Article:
In 2011, residents of Longmont, Colorado successfully voted to opt-out of SB152’s restrictions. Despite misleading PR campaigns by Comcast, Construction of Longmont’s Nextlight fiber network began in 2014, and within a few years, the city was winning awards for delivering affordable fiber access, inspiring other Colorado communities to follow suit.
When Fort Collins, Colorado debated letting the local city-owned utility provide broadband in 2017, Comcast spent more than $901,000 in a bid to mislead voters and impact the vote.
Despite local grassroots organizations spending little more than $15,000 on a counter-campaign, Fort Collins voters overwhelmingly approved construction of the network.
Fort Collins’ Connexion broadband service went live in 2019, and now provides area residents with fiber broadband access that’s consistently faster and cheaper than monopoly alternatives. Other Colorado cities are keen to follow suit, with 82 percent of Denver residents voting in 2020 to pre-empt state restrictions on community broadband.
State leaders say that with SB152 dead, municipalities interested in building their own broadband networks no longer have to waste valuable time and taxpayer resources fending off well-funded PR campaigns intended to confuse voters and demonize popular, community-owned alternatives.
“Without this bill to remove the restrictions, local governments would waste time and money to get a vote to allow them to own broadband infrastructure,” Titone said. “The reason this is important is because the federal guidance on who can apply for grants goes beyond the state to local municipalities.”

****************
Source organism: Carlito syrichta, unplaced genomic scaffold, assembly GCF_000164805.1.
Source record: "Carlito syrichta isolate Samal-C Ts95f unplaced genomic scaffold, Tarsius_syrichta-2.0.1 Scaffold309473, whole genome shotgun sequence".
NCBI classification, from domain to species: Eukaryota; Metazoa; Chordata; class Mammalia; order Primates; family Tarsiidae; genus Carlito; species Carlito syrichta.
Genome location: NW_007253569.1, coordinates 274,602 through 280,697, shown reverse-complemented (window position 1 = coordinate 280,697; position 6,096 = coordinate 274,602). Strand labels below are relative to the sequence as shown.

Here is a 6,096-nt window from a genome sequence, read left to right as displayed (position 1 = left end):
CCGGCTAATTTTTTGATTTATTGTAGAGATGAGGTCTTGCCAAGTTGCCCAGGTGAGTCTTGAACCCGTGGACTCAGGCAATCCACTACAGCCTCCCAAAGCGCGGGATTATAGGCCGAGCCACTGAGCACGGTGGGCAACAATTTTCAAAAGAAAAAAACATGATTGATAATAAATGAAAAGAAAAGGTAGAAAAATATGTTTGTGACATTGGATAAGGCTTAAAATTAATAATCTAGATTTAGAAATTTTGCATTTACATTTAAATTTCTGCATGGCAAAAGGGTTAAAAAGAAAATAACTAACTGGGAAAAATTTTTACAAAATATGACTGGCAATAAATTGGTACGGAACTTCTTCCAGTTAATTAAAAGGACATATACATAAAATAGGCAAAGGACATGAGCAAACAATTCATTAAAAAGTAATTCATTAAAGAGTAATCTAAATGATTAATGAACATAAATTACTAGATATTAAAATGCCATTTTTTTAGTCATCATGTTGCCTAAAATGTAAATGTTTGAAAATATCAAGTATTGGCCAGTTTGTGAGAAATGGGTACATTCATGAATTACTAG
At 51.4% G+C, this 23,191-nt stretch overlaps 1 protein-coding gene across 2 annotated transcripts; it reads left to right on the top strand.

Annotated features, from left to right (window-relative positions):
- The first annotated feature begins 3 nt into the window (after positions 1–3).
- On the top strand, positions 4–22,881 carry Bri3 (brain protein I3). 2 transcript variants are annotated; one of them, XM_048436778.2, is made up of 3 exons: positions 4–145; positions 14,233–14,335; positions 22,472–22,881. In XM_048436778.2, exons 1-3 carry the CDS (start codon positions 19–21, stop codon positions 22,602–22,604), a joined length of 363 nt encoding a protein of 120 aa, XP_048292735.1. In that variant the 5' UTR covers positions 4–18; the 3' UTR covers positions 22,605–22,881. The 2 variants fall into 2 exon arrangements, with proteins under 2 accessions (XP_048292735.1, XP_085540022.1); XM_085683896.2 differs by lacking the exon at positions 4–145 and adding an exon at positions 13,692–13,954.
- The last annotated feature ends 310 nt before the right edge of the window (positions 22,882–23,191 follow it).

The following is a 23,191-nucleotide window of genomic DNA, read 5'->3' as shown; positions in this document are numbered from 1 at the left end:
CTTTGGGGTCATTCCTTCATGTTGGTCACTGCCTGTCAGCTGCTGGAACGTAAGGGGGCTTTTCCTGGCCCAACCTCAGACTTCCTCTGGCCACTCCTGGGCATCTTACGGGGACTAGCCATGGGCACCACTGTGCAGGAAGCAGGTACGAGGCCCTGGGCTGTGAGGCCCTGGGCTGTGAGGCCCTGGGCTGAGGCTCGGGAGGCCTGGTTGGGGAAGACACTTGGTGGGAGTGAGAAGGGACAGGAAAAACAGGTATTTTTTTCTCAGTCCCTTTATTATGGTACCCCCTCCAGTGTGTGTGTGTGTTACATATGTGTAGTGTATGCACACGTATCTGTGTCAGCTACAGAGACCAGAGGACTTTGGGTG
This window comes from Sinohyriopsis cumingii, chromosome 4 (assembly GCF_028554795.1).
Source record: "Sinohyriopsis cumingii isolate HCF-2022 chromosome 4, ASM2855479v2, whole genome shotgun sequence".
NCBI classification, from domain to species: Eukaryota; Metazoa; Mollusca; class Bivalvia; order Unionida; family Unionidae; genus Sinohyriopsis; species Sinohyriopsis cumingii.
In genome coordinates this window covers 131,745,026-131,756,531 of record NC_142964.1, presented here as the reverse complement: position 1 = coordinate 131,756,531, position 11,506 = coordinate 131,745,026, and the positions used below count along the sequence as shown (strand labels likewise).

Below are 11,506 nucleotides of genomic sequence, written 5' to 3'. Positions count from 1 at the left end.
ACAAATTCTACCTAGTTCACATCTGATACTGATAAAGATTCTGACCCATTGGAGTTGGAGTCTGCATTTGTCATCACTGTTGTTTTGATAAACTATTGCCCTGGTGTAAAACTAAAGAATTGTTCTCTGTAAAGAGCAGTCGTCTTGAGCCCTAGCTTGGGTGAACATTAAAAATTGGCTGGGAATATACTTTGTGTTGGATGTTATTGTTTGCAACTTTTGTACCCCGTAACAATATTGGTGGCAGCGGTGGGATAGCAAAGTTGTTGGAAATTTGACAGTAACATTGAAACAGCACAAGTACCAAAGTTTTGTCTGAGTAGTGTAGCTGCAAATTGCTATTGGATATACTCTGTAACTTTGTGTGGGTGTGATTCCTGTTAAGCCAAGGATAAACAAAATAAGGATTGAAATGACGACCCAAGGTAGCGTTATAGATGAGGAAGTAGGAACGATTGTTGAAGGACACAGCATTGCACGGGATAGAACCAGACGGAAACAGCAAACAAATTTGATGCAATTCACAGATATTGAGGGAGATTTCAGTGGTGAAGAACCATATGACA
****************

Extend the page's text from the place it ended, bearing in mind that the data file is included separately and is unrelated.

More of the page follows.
Colorado-based municipal broadband providers were also unsurprisingly pleased by the repeal.
“We’re excited to see the legislature take this long-overdue step, freeing Colorado’s communities to make the broadband choices that will serve the needs of their homes and residents,” Nextlight executive Director Valerie Dodd said in a statement. “Longmont has repeatedly shown its support for the local, high-quality internet solutions that NextLight provides, and we look forward to seeing the increased opportunities that will now be open to all Coloradans.”
17 States Still Have Restrictions Despite WA, CO, and AK Retreat
Colorado’s decision to eliminate 18-year-old community broadband restrictions is a direct reflection of a monopoly-busting reform movement decades in the making. Municipal broadband networks have widespread support by a bipartisan majority of frustrated Americans, something usually not reflected in state or federal telecom policy decisions.
Across Colorado, a duopoly composed of Comcast and Centurylink (Lumen) has consistently resulted in spotty coverage, high prices, slow speeds, abysmal customer service, and some of the worst customer satisfaction ratings in any industry. Colorado voters have repeatedly made it clear they’re keenly interested in challenging this very profitable, very broken status quo.
The home education and telecommuting boom during Covid lockdowns only further highlighted telecom market failure. Photos of children huddled in the dirt outside of fast food restaurants to attend online classes showcased the real-world impact of unchecked monopoly power, and how state restrictions on community broadband were harmful and counterproductive.
In response, Arkansas and Washington state eliminated their state restrictions on community broadband in 2021. With Colorado’s full retreat from its own unpopular law, 17 states still have some form of meaningful restrictions in place either restricting funding for community broadband networks, or blocking construction entirely.
Industry watchers worry such restrictions could hamper state and county abilities to make the most of an historic influx of broadband funding made possible by Covid relief and infrastructure legislation. With any luck, Colorado’s decision to strip away pointless restrictions will prove an inspiration to the states that still have preemption laws that target municipal broadband initiatives, leaving many of its residents on the wrong side of the digital divide.